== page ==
How does this insane volume contribute to the overall deliciousness of McDonald's french fries? It all comes down to turnover. Because the McDonald's corporation sells 6,250 pounds of french fries every single minute (assuming they were slinging fries 24 hours a day), the chances are high that when you cruise into your local franchise location at noon on a Saturday, fresh batches of the chain's spuds are being cooked up and sent out as quickly as the speed of the fryers will allow, ensuring that your order hasn't had a chance to sit around too long. Because french fries are one of the few menu items that nearly every customer orders, there's almost always a fresh batch on the way.

They're best consumed within five minutes

Is there a single menu item at McDonald's that suffers more, in terms of deliciousness, in the brief window between when they're pulled from the fryer and when they hit your mouth? What starts as a cardboard container representing the pinnacle of mankind's achievement in the fast food realm quickly turns into a mushy, mealy, limp pile of garbage in mere minutes.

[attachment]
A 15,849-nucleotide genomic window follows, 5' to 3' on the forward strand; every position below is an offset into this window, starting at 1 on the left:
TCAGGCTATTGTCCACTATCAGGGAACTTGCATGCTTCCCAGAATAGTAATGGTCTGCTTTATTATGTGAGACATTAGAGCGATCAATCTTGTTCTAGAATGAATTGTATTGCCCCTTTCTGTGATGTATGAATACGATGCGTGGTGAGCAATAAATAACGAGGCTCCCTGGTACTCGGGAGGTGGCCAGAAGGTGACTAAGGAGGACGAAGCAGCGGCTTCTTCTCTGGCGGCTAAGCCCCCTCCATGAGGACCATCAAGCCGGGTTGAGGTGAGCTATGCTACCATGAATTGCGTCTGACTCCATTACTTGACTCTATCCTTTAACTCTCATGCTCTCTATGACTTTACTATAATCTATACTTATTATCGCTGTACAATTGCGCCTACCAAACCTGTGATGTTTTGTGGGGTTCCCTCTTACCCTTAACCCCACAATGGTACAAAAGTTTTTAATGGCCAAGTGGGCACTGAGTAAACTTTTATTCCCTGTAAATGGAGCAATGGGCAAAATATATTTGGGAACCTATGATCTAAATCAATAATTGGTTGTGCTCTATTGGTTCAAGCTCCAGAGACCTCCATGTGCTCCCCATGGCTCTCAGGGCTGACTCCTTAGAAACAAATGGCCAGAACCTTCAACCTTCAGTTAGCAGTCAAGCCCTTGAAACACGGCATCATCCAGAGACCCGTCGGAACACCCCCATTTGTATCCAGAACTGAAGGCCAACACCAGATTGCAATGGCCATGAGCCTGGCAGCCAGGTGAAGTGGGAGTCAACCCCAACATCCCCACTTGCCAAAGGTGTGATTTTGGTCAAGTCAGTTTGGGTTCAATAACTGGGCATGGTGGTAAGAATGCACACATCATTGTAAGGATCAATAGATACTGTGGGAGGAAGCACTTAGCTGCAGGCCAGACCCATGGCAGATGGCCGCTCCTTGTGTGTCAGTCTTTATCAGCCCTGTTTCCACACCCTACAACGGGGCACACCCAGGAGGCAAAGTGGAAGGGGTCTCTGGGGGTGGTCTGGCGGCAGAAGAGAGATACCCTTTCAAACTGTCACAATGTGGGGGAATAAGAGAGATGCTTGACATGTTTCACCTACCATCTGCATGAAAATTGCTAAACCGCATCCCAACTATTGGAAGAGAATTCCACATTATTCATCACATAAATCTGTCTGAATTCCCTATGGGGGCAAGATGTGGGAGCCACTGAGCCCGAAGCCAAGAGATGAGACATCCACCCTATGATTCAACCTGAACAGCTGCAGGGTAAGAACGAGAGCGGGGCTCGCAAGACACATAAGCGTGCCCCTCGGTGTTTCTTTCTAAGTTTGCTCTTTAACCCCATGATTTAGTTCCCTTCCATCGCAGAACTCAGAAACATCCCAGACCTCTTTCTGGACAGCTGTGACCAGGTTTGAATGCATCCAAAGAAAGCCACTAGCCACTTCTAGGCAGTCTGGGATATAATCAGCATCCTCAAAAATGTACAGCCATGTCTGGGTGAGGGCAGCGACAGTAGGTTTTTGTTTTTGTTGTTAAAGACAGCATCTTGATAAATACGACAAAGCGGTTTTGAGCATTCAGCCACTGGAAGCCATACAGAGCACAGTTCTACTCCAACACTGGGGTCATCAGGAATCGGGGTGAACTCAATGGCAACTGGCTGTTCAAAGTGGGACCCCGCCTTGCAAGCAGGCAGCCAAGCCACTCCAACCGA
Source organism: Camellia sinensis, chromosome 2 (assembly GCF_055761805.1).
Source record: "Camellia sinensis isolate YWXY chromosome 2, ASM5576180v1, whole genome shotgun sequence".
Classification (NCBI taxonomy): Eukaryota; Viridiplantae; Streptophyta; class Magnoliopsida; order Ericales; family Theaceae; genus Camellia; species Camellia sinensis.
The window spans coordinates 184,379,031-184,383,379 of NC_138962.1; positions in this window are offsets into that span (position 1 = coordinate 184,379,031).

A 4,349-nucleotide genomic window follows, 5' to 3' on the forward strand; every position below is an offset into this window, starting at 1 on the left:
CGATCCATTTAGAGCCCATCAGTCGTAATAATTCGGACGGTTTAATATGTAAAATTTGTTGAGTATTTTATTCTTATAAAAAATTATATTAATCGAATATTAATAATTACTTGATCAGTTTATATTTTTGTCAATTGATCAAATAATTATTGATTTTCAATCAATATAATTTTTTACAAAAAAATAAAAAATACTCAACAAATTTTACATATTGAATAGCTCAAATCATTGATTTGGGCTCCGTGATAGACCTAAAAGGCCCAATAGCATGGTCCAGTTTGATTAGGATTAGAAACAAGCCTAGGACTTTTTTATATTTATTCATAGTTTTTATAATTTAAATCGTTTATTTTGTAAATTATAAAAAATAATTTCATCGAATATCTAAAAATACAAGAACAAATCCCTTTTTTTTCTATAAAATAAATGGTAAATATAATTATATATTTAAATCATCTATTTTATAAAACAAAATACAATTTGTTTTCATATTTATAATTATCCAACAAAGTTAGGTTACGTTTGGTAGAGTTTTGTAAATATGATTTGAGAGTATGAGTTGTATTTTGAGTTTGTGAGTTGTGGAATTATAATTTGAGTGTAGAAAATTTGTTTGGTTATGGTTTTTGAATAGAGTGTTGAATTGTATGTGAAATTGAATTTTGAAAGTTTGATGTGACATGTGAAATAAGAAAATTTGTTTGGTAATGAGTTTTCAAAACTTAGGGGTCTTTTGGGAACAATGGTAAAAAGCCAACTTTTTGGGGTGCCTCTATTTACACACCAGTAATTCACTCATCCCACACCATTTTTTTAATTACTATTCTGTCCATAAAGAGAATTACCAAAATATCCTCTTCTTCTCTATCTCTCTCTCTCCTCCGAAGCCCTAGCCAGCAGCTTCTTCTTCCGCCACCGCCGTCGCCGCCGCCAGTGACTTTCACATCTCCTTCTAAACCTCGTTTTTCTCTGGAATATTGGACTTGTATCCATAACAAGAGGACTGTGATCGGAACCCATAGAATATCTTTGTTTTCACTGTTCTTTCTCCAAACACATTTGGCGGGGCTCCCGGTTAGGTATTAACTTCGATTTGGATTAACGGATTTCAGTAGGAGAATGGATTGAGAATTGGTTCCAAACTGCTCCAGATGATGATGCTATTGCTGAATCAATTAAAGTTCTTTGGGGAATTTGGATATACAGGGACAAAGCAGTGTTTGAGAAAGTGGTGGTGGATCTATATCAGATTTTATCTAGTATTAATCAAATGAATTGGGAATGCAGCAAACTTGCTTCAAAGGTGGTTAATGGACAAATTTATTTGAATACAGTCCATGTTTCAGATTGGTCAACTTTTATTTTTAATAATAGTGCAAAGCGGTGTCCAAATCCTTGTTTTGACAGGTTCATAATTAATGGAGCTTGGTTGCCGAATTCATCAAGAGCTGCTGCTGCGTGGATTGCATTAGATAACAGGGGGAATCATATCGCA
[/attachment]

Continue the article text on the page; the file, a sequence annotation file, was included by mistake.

McDonald's claims that after the fries get pulled from the fryer, they are held on warming tables for just seven minutes, before they are discarded and a new batch gets fried. When business is booming that may be true. But as anyone who's tasted the cold, sour sting of fries served past their prime can attest, that guideline might not always be adhered to if there's been a lull in customers. And besides, even seven minutes may be too long to wait, in the life of a McDonald's french fry. An exhaustive test by The Takeout revealed that McDonald's fries transformed themselves from crispy, golden spears of deep-fried perfection to grease-sodden sleeves of inedible trash in as few as five minutes. 

Reddit users would have you believe that the trick to scoring fresh french fries is in ordering them "without salt," but all that does is guarantee that you'll get fries that need salt, while screwing up the line in the kitchen in the process. Instead, just ask for a fresh batch, and wait a few extra minutes. After all, when you can score a just-cooked batch of McDonald's fries, there are few things better on planet Earth.